"Personality pathology grows up" conference by Carla Sharp P.h.D.
The event will take place on Monday 10 December at 1:00 p.m. in the P-24 classroom of the Faculty of Psychology of the UAB
Carla Sharp, Ph.D. is Professor of Psychology at the University of Houston and Director of Training for the Clinical Psychology doctoral program at UH. She also directs the Adolescent Diagnosis Assessment Prevention and Treatment (ADAPT) Center at UH and the Developmental Psychopathology Lab at UH. She has a longstanding interest in social cognition as a cause and correlate of psychiatric disorder across the lifespan with a special focus on youth. She has published over 200 peer reviewed publications, numerous chapters and books, including Social Cognition and Developmental Psychopathology (OUP), and Handbook of Borderline Personality Disorder in Children and Adolescents (Springer). A large proportion of her research has used Borderline Personality Disorder (and other personality pathology) to study where social-cognitive function goes awry.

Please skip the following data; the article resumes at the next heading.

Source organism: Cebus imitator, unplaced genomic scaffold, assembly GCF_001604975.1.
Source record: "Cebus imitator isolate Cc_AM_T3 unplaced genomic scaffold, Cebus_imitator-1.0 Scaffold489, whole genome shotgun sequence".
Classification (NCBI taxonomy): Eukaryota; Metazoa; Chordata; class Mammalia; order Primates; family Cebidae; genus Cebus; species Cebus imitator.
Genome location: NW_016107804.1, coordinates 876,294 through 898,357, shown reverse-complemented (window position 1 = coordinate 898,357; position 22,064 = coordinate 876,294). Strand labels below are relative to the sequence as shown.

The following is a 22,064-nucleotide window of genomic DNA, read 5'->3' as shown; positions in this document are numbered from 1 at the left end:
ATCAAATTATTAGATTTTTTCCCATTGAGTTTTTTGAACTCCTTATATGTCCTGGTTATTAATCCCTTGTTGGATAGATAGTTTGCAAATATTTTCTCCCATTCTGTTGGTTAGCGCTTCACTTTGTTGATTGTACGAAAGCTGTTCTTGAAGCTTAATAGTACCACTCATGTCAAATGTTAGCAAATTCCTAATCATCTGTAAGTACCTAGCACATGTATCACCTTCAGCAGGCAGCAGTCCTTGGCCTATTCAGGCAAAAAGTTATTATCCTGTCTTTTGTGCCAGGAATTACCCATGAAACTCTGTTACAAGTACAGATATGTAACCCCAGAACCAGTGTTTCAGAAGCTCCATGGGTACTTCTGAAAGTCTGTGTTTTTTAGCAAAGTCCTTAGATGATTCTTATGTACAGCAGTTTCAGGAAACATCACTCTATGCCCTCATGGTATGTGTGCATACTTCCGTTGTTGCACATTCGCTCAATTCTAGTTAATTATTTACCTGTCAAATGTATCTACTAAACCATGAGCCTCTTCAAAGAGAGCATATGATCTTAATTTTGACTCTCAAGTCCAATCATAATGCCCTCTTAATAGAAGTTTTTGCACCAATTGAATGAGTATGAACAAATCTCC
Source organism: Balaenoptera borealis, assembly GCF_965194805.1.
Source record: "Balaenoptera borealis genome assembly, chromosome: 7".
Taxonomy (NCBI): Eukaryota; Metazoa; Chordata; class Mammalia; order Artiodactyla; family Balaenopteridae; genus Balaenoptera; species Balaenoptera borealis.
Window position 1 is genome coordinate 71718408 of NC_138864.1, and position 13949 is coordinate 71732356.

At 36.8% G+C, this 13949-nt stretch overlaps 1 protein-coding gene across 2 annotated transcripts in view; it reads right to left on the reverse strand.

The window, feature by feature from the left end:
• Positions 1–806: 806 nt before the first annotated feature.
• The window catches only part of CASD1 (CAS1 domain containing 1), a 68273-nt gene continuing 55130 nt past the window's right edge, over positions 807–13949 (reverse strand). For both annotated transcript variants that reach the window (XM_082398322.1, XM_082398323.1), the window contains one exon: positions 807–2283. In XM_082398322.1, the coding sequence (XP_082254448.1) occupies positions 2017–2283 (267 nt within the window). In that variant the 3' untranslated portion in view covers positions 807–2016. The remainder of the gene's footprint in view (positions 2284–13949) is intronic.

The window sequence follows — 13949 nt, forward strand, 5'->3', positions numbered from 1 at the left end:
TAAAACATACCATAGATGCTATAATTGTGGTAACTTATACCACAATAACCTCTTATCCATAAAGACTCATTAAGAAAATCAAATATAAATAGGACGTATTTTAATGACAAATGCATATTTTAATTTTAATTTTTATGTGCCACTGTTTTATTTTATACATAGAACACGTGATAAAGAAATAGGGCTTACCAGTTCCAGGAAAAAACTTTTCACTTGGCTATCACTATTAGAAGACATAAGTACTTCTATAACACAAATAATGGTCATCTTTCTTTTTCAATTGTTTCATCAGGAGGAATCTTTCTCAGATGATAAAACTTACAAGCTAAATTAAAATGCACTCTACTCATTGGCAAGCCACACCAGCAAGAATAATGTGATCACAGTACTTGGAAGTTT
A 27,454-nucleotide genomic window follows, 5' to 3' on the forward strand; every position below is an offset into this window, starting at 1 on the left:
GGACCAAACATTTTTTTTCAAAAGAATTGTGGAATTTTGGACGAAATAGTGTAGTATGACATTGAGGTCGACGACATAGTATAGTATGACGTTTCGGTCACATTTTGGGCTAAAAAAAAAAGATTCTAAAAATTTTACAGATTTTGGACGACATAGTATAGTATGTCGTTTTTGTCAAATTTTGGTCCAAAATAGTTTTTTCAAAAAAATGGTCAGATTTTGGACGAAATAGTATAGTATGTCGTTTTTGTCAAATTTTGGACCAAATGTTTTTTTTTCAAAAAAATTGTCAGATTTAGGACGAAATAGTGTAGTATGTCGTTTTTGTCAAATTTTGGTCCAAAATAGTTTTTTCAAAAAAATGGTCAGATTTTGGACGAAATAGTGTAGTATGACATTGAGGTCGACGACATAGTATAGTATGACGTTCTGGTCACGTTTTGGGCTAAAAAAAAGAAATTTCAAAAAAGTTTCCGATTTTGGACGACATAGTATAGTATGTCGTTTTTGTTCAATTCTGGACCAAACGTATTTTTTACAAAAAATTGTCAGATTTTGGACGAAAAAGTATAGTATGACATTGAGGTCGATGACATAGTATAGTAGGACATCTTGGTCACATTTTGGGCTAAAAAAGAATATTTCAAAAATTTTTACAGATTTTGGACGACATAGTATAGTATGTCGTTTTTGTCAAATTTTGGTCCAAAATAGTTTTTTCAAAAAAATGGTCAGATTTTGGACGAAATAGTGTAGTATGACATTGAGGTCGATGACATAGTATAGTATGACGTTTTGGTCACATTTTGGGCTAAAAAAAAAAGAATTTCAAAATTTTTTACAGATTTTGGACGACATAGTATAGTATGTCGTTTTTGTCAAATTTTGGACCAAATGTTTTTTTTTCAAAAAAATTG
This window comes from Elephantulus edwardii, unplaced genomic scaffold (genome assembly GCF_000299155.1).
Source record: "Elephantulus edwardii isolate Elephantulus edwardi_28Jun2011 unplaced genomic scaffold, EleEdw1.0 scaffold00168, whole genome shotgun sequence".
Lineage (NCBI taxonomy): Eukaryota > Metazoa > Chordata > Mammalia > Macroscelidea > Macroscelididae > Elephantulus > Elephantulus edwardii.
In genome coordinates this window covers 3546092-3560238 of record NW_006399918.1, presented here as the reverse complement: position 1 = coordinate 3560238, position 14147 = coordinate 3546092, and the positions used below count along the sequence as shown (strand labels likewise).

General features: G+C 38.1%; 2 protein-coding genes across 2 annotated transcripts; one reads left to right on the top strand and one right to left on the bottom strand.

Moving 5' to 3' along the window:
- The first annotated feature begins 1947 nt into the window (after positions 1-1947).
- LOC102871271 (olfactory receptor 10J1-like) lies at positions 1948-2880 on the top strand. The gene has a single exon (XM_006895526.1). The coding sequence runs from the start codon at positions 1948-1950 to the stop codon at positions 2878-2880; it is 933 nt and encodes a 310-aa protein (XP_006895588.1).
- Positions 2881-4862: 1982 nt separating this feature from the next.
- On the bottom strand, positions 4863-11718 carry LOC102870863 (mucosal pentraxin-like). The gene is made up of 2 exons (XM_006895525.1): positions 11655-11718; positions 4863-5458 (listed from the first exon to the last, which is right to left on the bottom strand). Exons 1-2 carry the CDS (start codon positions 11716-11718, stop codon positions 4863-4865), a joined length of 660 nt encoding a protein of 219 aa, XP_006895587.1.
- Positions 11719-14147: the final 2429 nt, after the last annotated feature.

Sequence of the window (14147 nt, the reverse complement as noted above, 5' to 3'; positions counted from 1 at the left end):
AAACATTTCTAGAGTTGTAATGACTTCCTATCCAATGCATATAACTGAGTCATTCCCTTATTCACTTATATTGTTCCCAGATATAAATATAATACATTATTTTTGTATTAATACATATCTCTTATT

As such, she has significantly advanced scientific understanding of the phenomenology, causes and correlates of Borderline Personality Disorder in youth. Recent developments in her work reflect a translational focus to carry through the earlier focus on social cognition to evaluate its function as mechanism of change in personality pathology as well as other attachment-related conditions (orphans). She is also currently interested in the metastructure of psychopathology to determine the cross-cutting value of social cognition in alternative models of personality pathology. Her work has been funded by the NICHD, NIAAA, NIMH, McNair Family Foundation, NARSAD and other foundations. She was the 2016 recipient of the mid-career award from the North American Society for the Study of Personality Disorders and the 2018 recipient of the Award for Achievement in the Field of Severe Personality Disorders by the Personality Disorders Institute and Borderline Personality Disorder Resource Center. She has been heavily involved in the ICD-11 re-write of the personality disorder.